(September 1, 2016) FLUSHING MEADOWS, NY – Former ATP Council President and doubles specialist Eric Butorac is calling it a career after the US Open. The 35-year-old Butorac won 18 doubles titles on the ATP World Tour reaching a career high ranking of 17 in 2011.
The man born in Rochester, Minnesota, currently living in Cambridge, Massachusetts, will go to work for the USTA beginning in October. He will become the Director of Professional Tennis Operations and Player Relations.
Tennis Panorama News asked Butorac a few questions about retirement and his future endeavors.
TPN: What are your feelings about your career? Retirement?
EB: Hard to sum it up in very few words. I never expected to have a career like this. Moved to France to play money tournaments and stumbled into Challengers and eventually got into Grand Slams. It was a surprise to be even out there doing it. To look back and say I did it for 13 years it’s… strange feeling but also reward I guess is the word. I don’t know how to sum it all up.
I’m proud about what I accomplished, worked really hard and got to live a great life, see the world, make great friends. It was an awesome experience.
TPN: What are some of the highlights of your career?
EB: On the court, making the finals of the (2014) Australian Open one year, it was not so much making the finals, just more having one of those runs where we beat the Bryans. We beat Hewitt and Rafter. We beat Murray/Peers. We beat Nestor and Zimonjic. We beat like all of these great teams playing on Center Court. Having to feel that you did one of those all the way down to the final day when everyone else is gone and you’re the only one in the lunch room with two other tables and you’re one of the last ones standing. It’s a really, really weird feeling. I didn’t have that often so. So that was great.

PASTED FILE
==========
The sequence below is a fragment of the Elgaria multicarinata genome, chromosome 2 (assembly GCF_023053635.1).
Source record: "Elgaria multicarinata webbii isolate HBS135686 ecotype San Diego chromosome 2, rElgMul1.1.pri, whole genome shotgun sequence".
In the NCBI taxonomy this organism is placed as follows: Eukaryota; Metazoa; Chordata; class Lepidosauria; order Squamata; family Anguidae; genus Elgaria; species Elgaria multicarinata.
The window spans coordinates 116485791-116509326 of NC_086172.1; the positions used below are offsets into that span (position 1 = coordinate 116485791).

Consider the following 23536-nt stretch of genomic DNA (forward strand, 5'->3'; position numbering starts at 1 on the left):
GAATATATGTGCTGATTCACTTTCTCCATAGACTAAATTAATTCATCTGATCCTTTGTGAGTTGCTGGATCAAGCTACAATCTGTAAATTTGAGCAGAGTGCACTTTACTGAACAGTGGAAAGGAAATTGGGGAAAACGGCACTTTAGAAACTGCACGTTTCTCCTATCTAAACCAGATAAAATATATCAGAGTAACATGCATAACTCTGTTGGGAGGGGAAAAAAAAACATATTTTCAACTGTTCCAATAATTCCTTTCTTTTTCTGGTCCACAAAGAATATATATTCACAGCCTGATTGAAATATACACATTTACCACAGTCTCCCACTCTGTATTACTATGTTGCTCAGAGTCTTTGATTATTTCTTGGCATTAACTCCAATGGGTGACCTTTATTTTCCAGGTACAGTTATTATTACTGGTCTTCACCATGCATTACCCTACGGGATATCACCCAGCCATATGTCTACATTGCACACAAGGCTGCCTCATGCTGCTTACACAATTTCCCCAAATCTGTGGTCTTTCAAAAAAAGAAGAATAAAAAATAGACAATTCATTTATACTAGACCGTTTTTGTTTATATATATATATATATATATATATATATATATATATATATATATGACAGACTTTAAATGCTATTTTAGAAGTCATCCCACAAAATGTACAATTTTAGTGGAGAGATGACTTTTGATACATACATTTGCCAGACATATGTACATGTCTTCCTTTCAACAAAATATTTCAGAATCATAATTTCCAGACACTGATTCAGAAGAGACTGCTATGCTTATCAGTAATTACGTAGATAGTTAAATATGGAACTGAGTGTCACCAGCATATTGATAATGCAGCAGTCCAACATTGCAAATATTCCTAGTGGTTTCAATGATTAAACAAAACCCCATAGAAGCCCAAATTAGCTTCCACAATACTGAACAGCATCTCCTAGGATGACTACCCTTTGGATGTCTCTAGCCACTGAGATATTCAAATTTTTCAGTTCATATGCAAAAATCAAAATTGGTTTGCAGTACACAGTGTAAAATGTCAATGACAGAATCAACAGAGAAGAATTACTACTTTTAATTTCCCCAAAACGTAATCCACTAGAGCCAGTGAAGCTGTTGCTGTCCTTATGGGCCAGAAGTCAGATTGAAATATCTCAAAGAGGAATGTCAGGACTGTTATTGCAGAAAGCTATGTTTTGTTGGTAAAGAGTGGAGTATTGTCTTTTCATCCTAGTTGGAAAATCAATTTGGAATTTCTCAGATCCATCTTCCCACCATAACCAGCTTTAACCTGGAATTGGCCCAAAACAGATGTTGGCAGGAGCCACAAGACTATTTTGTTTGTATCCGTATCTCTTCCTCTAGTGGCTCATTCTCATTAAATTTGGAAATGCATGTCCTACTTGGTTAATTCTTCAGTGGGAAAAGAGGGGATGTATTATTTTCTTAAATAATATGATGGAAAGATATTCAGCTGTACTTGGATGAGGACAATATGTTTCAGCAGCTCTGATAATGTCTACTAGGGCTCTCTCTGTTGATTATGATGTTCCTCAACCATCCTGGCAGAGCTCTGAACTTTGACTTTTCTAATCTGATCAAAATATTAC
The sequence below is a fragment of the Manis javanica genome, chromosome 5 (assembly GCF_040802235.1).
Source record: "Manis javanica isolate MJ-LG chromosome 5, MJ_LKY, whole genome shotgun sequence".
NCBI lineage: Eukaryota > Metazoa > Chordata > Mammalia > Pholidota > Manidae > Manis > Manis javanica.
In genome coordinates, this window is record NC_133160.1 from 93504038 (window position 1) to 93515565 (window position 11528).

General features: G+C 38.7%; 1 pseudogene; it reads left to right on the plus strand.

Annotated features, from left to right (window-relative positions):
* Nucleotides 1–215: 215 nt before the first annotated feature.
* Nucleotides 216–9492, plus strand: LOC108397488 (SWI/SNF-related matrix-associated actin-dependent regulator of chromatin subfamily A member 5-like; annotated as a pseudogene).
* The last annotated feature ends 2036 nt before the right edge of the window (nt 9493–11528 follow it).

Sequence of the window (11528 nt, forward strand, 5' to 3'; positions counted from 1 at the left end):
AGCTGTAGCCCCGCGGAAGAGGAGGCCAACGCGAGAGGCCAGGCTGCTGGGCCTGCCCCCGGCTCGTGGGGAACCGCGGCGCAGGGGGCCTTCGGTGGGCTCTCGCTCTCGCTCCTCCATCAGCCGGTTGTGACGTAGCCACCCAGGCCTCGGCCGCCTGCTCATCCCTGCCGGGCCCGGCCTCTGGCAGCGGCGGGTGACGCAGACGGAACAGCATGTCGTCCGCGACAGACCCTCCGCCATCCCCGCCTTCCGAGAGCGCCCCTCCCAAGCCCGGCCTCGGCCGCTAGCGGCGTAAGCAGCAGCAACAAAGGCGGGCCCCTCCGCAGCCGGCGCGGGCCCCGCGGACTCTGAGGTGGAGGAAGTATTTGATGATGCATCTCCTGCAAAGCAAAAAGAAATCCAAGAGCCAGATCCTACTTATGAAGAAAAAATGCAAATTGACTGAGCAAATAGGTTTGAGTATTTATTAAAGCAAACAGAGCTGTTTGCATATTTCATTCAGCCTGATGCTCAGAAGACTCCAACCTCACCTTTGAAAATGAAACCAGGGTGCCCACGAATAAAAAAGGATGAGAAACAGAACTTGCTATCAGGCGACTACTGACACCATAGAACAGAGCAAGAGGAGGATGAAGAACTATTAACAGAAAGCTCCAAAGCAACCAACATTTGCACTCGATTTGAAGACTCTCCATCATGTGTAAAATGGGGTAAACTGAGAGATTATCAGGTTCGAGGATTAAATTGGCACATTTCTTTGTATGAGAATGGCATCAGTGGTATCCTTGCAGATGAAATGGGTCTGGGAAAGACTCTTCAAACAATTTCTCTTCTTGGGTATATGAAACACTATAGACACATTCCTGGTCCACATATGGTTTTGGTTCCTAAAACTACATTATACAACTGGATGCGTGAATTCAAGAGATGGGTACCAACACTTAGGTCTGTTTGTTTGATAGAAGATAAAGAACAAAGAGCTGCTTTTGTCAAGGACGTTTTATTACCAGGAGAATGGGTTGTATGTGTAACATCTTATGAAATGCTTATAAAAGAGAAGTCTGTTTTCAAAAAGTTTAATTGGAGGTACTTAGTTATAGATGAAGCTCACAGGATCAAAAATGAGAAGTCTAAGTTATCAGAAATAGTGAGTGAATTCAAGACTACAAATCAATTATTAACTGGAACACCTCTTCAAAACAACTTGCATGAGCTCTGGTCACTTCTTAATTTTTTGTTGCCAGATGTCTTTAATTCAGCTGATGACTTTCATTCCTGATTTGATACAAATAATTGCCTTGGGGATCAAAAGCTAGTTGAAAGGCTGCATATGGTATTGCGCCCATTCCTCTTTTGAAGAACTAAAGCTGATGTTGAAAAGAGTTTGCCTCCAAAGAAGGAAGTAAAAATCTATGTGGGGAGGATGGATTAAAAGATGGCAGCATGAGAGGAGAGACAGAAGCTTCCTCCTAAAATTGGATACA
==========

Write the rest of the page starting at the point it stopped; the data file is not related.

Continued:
Off the court, being a part of the Player Council was something really special for me. It was something I stumbled into and someone nominated me for it. I took it very seriously, spending eight years on the council and doing two as president. That was something I’m very proud of. As much as anything I achieved on the court, for the good of the sport I was able to do a lot more off it.
That was something that was really great.
To end here and finish my playing career here at a place where I’ll now come and have an office. It’s kind of fitting in that way too.
TPN: Can you talk about your transition from player to working for the USTA? How did it come about?
EB: Gordon Smith approached me a couple of years ago and said when I was looking to wind things down to let him know. They were interested in finding a place for me and about a year ago, when my wife got pregnant with our second child, we knew that it was time we were going to be looking to get out of the game to be home more regularly.
One kid you can travel a little bit, but with two, way more logistically challenging.
I went back to him and said I’m very interested and we talked about what we’d like to do. He was able over quite a few months to create a job description that I felt was fitting to my current skill set as well as what I aspire to do. What better to do than to join an organization that has so much scope they cover from coaching and training players to running one of the biggest sporting events in the world. I’m really into American tennis, how we can grow the sport in our country and what better way than to be our biggest showcase